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 Post subject: RDL and Leg Curl
PostPosted: Tue Aug 08, 2006 6:36 pm 
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Hey guys,

In this site, they considered RDL auxiliary while leg curls basic. Does that mean I should do leg curls first and then supplement it later with RDL?


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 Post subject: Re: RDL and Leg Curl
PostPosted: Tue Aug 08, 2006 9:53 pm 
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JHS wrote:
Hey guys,

In this site, they considered RDL auxiliary while leg curls basic. Does that mean I should do leg curls first and then supplement it later with RDL?


Exrx.net doesn't include the Romanian Deadlift among it's exercises, for some unexplained reason.

At any rate, the RDL is a compound exercise, involving both hip and knee extension. The leg curl is an isolation exercise involving knee flexion only. Compund exercises have the greater potential to produce growth, so they should be done first.


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PostPosted: Wed Aug 09, 2006 5:27 pm 
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Hmmmmm, but isn't the "straight-back stiff-leg deadlift" at the gluteus maximus section basically RDL? The animation really look like RDL to me at least.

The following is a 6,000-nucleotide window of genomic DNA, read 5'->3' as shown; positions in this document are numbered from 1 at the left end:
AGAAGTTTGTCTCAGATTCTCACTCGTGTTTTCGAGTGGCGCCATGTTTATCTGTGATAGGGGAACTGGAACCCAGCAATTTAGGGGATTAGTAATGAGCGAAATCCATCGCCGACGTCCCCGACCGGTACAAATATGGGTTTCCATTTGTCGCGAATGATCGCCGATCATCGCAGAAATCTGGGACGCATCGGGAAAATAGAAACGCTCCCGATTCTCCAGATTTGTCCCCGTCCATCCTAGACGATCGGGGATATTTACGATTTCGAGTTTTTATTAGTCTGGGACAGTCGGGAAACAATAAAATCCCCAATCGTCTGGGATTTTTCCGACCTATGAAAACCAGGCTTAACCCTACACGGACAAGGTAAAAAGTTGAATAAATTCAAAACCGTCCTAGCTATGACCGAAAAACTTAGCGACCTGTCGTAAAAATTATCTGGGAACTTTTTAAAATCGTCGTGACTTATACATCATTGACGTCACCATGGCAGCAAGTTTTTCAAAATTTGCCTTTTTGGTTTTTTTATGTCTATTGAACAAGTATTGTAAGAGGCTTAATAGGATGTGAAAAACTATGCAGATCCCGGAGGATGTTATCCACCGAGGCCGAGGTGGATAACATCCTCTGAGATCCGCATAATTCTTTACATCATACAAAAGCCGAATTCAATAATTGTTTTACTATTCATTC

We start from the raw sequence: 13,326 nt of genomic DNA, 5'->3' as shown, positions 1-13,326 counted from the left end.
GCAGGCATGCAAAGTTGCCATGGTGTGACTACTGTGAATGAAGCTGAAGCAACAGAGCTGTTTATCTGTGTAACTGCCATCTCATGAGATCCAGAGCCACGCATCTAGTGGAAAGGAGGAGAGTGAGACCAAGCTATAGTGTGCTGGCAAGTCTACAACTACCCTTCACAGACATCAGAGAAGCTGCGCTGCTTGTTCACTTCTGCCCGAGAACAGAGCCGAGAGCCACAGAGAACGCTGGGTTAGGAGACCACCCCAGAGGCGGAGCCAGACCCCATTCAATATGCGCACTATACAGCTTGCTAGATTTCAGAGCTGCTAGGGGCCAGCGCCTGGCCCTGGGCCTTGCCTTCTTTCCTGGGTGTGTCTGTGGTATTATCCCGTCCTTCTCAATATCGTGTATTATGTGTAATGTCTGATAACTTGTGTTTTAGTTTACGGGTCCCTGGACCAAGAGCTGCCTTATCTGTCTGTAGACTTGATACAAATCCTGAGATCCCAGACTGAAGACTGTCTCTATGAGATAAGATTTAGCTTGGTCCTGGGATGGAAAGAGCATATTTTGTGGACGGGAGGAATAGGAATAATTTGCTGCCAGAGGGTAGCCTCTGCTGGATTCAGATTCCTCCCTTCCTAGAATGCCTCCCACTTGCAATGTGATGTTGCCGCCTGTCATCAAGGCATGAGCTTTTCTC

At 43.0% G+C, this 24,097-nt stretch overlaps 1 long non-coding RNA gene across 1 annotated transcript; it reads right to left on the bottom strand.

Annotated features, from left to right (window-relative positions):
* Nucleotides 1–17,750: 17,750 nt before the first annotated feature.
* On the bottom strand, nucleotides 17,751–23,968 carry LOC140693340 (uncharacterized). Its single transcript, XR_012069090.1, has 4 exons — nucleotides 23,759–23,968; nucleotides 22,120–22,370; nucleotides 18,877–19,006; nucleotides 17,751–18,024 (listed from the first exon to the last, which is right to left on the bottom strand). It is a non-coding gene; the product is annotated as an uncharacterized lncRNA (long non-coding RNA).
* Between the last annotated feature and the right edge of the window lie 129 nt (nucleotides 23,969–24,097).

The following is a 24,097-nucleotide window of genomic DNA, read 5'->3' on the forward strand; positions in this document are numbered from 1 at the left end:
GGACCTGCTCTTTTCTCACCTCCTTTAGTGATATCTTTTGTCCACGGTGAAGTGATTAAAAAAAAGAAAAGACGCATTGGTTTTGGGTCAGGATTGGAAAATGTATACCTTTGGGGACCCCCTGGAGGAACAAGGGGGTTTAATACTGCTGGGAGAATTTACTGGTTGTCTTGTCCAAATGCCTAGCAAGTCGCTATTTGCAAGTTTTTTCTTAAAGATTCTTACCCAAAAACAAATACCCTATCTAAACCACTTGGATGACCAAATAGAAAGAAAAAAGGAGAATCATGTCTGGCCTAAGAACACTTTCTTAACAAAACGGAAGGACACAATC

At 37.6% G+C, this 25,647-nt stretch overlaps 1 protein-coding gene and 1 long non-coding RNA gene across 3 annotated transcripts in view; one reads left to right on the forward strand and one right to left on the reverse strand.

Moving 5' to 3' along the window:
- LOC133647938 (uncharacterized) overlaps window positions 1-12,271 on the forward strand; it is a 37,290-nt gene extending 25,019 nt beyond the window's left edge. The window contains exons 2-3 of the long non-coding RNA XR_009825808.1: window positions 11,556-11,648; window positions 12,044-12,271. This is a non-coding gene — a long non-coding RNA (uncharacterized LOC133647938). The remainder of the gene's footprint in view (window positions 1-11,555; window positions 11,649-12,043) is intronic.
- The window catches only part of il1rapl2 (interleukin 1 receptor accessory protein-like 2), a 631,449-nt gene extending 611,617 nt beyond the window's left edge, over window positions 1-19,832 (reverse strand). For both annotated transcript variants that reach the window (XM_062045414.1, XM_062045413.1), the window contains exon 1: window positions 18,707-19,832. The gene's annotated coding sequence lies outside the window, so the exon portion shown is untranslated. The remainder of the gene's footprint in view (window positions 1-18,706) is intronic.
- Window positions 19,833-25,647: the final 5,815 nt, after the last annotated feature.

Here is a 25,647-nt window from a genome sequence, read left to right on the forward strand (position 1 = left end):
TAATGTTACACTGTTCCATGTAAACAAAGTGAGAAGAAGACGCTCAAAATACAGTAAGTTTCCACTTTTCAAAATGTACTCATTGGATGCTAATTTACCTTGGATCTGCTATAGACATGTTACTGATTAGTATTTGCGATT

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PostPosted: Wed Aug 09, 2006 9:26 pm 
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There seems to be several variations of the Romanian DeadLift. The version that I use involves some knee extension at the top of the movement. Others are strictly a hip extension movement. In the latter case, you are correct when you say that the RDL is identical to the SBSL Deadlift.

Hereis an article that compares the RDL and SLDL.

From another article:

Quote:
What Makes The RDL So Great?

Two words - intensity and functionality. First, the RDL allows a much higher intensity level (basically more weight can be used) than a leg curl does. Considering that hamstrings are made up of primarily fast twitch muscle fibers which are best trained with higher intensity levels, the RDL is one of the most effective hamstring exercises you can do.

Second, the RDL is also far more functional than leg curls. Sorry folks, but leg curls are not a functional exercise. Although it may seem like knee flexion is a big part of your every day activities like running and walking, a look at the true biomechanics of these activities shows that it is, in fact, hip extension that plays the major role in these activities.

Your knee simply flexes in order to reset the leg and start the locomotion movement again, and even there the momentum generated from the hip extension helps swing the lower leg back. Hip extension plays a huge role in several everyday activities, such as the above mentioned running and walking, not to mention jumping and biking. In addition, when you learn to bend over with a heavy weight in the gym while protecting your lower back, you have learned better body mechanics for use outside the gym as well.